Thinker: Adam Smith
Nicholas Phillipson explains why the ideas of Adam Smith are still common currency today
I guess Adam Smith would have been pleased to learn that British banks are now putting his portrait on their banknotes. The Clydesdale Bank has been using him on their £50 note for some time and the Bank of England follows suit this spring with its £20 note. He would have noted that these are respectable, middle-value bills, not at all like the 6d banknotes which were being issued in Yorkshire in his own day and were distrusted for their inflationary tendencies, much as we might distrust the practice of charging the price of a packet of cigarettes to a credit card.
For Smith understood better than most the importance of well-managed banks and banknotes for the circulation of capital and the generation of enterprise. Indeed in the Wealth of Nations of 1776, he went out of his way to call attention to the remarkable banking boom that was helping to transform the Scottish economy and was laying the economic foundations on which the future of the new Anglo-Scottish union depended. As the Governor of the Bank of England, Mervyn King, has put it, Smith was speaking the language of the Union as well as that of Enlightenment.
The new banknote reminds us that Smith’s economics were derived from a single axiom, that the labour forces of a commercial and a hunter-gatherer society differ in that the first is characterised by an intensive division of labour that is almost entirely absent from the other – a proposition he illustrated with the example of the intensive division of labour that could be found in a modern pin-making factory, the workings of which are prettily illustrated on the new banknote. In the Wealth of Nations he works out the implications of this axiom for an understanding of the principles of economic growth and their significance for public policy in states like his own, states which were being transformed by war, commerce and the growth of empire.
Some of Smith’s more pedantic contemporaries criticised him for being unoriginal and for failing to offer much in the way of new facts about the business of trade and commerce. But that was to miss the point. Smith was writing en philosophe, taking the facts as he found them and searching for the principles on which the political economy of ancient and modern states was based. For it was only when these principles were properly understood that legislators and citizens could hope to learn how the quality of their lives and liberties could be cultivated and, as Smith liked to put it, “improved”.
Smith’s more intelligent early readers knew this perfectly well but were struck by the novelty of Smith’s method of reasoning, for it seemed to have as much to do with history as with philosophy. Thinking about wealth creation meant thinking about the so-called progress of civilisation from its hunter-gatherer, pastoral and feudal states to its commercial and pre-industrial state. It meant constructing a sort of meta-history, or, as one of Smith’s pupils described it, a conjectural history, which would show that the driving force of history was need. It is only when they feel secure that human beings indulge their natural love of improvement and wonder how their lives can be made more comfortable.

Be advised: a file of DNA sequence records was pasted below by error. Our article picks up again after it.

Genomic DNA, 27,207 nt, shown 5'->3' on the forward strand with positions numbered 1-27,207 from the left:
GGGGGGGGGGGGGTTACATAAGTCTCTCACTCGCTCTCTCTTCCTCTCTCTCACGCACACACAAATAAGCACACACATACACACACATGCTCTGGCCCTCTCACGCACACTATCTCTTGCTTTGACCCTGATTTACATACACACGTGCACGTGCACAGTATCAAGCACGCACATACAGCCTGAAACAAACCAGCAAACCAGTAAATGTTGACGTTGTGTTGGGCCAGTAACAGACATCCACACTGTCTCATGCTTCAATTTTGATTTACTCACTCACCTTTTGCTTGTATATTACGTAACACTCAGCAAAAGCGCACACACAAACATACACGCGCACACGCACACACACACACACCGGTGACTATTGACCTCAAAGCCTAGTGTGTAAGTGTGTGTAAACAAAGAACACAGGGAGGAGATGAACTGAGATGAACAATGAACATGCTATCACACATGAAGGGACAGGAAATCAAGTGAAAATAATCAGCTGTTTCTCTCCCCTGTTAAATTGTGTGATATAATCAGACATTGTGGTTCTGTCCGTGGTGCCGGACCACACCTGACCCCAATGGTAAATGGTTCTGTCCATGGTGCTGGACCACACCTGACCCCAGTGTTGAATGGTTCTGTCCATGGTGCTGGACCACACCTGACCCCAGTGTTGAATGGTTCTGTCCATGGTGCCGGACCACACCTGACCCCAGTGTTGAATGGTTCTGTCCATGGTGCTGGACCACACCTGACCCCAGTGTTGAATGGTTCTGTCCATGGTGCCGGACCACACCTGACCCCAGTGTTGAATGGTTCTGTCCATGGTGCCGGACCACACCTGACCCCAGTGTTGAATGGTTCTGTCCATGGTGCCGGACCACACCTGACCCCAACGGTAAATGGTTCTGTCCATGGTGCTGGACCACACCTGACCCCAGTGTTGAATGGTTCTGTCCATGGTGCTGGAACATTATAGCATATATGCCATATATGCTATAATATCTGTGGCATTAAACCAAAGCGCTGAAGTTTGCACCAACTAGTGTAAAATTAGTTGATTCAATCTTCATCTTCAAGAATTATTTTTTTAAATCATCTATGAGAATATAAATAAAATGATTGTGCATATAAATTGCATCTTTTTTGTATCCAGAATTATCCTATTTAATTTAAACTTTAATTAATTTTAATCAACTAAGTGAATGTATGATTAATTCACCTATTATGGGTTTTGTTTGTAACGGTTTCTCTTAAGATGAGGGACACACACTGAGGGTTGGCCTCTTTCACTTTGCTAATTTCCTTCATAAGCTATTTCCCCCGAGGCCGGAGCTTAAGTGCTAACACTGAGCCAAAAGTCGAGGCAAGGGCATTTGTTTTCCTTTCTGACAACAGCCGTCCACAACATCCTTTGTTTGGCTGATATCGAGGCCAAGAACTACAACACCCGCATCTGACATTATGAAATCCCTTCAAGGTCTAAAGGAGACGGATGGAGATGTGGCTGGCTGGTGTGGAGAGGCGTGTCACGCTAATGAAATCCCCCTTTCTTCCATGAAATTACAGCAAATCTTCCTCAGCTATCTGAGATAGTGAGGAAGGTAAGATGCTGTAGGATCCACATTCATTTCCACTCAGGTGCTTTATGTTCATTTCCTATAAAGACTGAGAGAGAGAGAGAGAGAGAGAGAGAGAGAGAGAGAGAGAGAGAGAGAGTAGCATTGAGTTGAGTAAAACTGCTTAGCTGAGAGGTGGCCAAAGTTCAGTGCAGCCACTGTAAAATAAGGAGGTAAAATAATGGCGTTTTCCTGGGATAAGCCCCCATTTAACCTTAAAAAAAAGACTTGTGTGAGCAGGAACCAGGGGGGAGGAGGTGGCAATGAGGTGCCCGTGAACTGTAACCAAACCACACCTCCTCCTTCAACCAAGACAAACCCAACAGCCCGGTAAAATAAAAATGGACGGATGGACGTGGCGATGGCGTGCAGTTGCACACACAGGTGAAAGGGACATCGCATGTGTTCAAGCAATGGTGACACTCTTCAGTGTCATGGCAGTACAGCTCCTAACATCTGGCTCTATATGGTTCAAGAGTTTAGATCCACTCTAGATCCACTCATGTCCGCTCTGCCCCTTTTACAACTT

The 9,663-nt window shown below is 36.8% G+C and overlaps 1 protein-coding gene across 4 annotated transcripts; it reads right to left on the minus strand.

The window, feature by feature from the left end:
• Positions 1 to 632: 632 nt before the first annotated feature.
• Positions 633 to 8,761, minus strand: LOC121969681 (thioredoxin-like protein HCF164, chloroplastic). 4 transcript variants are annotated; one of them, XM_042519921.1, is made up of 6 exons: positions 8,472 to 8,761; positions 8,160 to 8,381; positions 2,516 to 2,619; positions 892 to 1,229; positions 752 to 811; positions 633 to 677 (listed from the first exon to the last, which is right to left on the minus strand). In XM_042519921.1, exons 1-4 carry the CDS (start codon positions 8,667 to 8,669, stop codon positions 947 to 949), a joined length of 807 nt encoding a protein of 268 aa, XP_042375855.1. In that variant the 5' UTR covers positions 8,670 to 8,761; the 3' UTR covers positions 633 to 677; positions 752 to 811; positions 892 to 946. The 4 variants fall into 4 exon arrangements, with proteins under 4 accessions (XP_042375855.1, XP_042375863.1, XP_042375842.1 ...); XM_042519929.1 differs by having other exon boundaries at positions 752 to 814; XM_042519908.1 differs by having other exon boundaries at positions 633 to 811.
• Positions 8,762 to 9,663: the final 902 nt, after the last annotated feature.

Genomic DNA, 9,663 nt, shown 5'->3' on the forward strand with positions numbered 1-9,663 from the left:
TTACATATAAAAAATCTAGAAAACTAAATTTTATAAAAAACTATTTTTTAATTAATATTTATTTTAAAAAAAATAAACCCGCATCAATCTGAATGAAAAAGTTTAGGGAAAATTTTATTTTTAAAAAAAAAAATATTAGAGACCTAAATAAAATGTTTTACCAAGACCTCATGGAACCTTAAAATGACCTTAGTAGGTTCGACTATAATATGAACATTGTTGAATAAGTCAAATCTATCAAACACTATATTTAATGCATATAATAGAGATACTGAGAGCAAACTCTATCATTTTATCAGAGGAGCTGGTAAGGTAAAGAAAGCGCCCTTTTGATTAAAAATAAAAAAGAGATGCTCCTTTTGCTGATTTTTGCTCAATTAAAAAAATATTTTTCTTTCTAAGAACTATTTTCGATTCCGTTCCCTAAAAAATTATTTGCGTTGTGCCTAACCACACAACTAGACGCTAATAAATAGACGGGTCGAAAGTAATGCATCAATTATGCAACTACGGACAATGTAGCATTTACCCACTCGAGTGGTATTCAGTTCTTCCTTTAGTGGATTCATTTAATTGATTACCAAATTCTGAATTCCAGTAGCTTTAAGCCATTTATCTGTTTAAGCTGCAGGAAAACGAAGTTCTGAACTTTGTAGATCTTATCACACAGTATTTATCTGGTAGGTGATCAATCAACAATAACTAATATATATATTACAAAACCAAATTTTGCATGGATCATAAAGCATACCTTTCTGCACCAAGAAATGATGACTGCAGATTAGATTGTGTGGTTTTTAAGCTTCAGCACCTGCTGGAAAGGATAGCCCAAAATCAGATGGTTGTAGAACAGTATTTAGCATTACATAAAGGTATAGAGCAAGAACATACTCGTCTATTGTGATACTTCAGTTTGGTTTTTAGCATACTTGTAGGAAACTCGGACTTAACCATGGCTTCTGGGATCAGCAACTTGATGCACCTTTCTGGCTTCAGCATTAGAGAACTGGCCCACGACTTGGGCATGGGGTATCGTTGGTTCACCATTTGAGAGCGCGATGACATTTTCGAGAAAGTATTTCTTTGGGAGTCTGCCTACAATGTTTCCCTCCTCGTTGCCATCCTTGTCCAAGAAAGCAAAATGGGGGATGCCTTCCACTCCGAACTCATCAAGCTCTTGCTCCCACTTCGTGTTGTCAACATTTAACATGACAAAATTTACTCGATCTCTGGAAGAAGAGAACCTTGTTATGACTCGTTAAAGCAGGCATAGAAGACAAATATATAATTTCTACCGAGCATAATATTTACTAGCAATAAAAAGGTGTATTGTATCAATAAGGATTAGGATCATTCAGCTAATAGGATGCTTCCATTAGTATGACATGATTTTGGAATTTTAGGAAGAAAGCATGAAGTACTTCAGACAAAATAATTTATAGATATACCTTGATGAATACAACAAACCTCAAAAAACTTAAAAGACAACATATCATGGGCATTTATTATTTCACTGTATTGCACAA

But these natural impulses had continually fallen victim to war, rebellion, capricious government and the myriad human follies that are the stuff of “real” history. In the last resort, the Wealth of Nations was Smith’s attempt to persuade the governments of his day to think of economic, social and political development as the product of natural forces which governments could obstruct and retard but never altogether destroy. For Smith, good government meant fostering the natural progress of society rather than indulging in ludicrous exercises in economic and political engineering. Modesty, philosophy and a good deal of firmness in administering the rules of justice was what was to be hoped for from enlightened modern governments.
But what makes Smith’s great book such a formidable essay in philosophical reasoning is that his account of the political economy of a modern state is built on and meshed into an understanding of its moral economy which is both profound and lightly worn. He had been professor of moral philosophy at Glasgow from 1752 to 1764 and had developed a remarkable curriculum which asked students to consider how needy and self-regarding human beings acquire the moral, political and aesthetic understanding they need if they are to live sociably. In Smith’s hands this became a story about socialisation and social exchange, about the never-ending search for the sort of social and self approval which will make it possible for us to live at ease with ourselves and others and enjoy that state of “mutual sympathy” which is the source of the greatest pleasures we can hope to enjoy.
It is a form of social exchange that involves trading sentiments with each other, “tuning up and tuning down” our responses to others in the hope of concluding a rewarding moral deal. In Smith’s philosophy, economic markets and moral markets work in the same way because human beings are all traders at heart, spending their lives trading sentiments as well as goods and services. Trading is the skill on which our survival, understanding and happiness depend. Indeed it is as the result of trading that we come to know ourselves. It is this understanding about the principles of human nature which gives the Wealth of Nations its philosophical depth and timeless relevance.■
Nicholas Phillipson is Honorary Research Fellow in the School of History and Classics at Edinburgh University. He is working on an intellectual biography of Adam Smith